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Aim: Laparoscopic cholecystectomy is the first-line treatment method in the surgical treatment of gallbladder pathologies. Predicting conversion from laparoscopic to open cholecystectomy is still an important problem in the world. In our study, we aimed to investigate the gallbladder-derived physiopathological risk factors that affect the conversion from laparoscopic to open cholecystectomy.Materials and Methods: 370 patients who underwent cholecystectomy with the indications of symptomatic gallstone, acute cholecystitis, asymptomatic gallstones and gallbladder polyps were included in the study. Patients' demographic data such as age and sex, and pathological diagnoses, gallbladder wall thickness, and gallbladder volumes were obtained from pathology results. The effects of physiological parameters on conversion to open cholecystectomy were compared.Results: The most common indication for surgery is symptomatic gallstones (227 patients, 74.9%). The first preferred surgical technique is laparoscopic cholecystectomy with 86.5%. The conversion rate was 10.5% (n=39). The rate of conversion to open cholecystectomy was found to be high and a statistically significant difference was observed in patients with high gallbladder wall thickness and large sac volume (p0.001 for wall thickness, p=0.008 for gallbladder volume)Conclusions: We determined that the wall thickness and volume of the gallbladder had a significant effect on the conversion rate of laparoscopic cholecystectomy to open cholecystectomy. We believe that, patients who can be detected ultrasonographically prior to surgery with increased gallbladder wall thickness, and gallbladder volumes are more likely to conversion to open surgery and that patients should be informed in detail.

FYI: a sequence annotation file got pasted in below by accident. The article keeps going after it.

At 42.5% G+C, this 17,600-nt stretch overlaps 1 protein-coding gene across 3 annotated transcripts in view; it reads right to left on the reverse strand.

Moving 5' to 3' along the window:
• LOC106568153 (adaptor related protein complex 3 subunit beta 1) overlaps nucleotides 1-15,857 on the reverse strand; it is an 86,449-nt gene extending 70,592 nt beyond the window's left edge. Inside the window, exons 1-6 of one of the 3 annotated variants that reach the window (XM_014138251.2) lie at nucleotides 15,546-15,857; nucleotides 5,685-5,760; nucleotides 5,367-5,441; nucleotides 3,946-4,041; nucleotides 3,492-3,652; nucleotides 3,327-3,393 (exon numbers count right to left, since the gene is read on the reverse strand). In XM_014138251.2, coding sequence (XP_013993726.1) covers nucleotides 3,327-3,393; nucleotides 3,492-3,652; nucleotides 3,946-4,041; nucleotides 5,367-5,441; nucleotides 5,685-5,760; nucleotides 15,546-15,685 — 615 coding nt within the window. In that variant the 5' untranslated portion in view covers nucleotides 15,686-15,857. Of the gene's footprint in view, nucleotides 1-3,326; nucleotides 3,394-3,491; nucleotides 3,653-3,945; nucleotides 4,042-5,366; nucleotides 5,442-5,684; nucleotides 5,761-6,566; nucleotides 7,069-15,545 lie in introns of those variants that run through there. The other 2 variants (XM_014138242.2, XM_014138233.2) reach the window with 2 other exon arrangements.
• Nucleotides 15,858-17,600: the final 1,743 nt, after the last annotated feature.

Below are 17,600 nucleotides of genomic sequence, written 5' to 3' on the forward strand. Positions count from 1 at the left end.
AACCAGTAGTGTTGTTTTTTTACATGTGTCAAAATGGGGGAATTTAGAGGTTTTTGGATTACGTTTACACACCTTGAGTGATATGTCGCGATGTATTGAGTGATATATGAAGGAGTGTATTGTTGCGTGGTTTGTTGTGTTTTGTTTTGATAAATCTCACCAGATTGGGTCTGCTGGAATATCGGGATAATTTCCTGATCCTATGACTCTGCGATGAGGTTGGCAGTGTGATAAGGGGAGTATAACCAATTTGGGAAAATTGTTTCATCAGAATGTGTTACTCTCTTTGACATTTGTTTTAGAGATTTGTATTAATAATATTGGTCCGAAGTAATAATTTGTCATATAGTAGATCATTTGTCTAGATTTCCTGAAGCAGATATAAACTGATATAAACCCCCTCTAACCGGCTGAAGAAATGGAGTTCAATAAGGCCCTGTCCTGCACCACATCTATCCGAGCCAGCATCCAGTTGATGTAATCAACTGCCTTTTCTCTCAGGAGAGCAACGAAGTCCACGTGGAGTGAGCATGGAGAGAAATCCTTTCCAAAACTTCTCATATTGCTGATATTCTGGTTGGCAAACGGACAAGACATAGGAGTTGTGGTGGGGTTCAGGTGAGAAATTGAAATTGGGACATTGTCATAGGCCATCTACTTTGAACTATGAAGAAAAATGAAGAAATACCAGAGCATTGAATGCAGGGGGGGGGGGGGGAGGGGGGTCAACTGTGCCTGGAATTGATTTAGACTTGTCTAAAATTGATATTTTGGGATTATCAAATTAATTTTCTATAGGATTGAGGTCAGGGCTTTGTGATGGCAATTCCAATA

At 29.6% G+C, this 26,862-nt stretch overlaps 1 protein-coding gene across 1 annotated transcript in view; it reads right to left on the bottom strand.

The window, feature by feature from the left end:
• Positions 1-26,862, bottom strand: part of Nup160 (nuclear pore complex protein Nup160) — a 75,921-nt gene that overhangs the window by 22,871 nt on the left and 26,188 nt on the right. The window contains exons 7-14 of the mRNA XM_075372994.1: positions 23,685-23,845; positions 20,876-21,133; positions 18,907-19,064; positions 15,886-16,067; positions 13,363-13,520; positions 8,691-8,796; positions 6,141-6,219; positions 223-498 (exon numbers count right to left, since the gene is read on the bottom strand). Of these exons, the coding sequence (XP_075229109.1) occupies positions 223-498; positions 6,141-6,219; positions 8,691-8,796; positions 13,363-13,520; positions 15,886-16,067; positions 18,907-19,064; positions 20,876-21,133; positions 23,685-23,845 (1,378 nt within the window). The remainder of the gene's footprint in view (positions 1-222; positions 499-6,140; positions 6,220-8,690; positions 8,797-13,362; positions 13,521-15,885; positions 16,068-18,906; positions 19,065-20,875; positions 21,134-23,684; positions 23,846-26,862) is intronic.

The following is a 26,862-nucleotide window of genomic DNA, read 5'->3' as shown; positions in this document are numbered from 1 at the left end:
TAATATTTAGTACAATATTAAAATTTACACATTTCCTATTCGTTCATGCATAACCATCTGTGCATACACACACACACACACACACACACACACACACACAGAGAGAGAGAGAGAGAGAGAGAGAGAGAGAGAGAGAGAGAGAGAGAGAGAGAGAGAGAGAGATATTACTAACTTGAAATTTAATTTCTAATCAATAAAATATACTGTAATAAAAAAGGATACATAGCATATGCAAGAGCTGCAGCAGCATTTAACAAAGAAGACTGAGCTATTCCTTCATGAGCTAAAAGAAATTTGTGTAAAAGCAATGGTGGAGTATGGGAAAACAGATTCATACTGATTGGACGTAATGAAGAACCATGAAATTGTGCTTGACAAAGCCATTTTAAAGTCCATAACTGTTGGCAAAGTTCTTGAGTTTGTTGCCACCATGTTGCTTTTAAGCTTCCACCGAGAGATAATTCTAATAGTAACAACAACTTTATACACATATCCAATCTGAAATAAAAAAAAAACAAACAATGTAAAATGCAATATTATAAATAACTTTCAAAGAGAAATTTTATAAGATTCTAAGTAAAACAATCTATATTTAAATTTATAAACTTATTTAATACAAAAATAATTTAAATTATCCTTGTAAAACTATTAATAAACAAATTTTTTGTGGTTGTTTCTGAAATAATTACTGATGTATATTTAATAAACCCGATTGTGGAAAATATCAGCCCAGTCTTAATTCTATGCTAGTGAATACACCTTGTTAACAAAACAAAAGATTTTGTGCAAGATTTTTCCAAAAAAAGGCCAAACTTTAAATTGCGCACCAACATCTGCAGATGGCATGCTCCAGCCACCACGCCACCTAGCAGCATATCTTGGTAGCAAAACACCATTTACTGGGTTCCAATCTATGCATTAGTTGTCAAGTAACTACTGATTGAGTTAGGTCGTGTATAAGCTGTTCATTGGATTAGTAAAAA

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How to Cite
Yilmaz, G., Tanrikulu, Y., & Goksoy, B. (2021). Physio-pathological risk factors from gallbladder affecting the conversion from laparoscopic cholecystectomy to open cholecystectomy . Annals of Medical Research, 28(4), 0837–0841. Retrieved from https://annalsmedres.org/index.php/aomr/article/view/442
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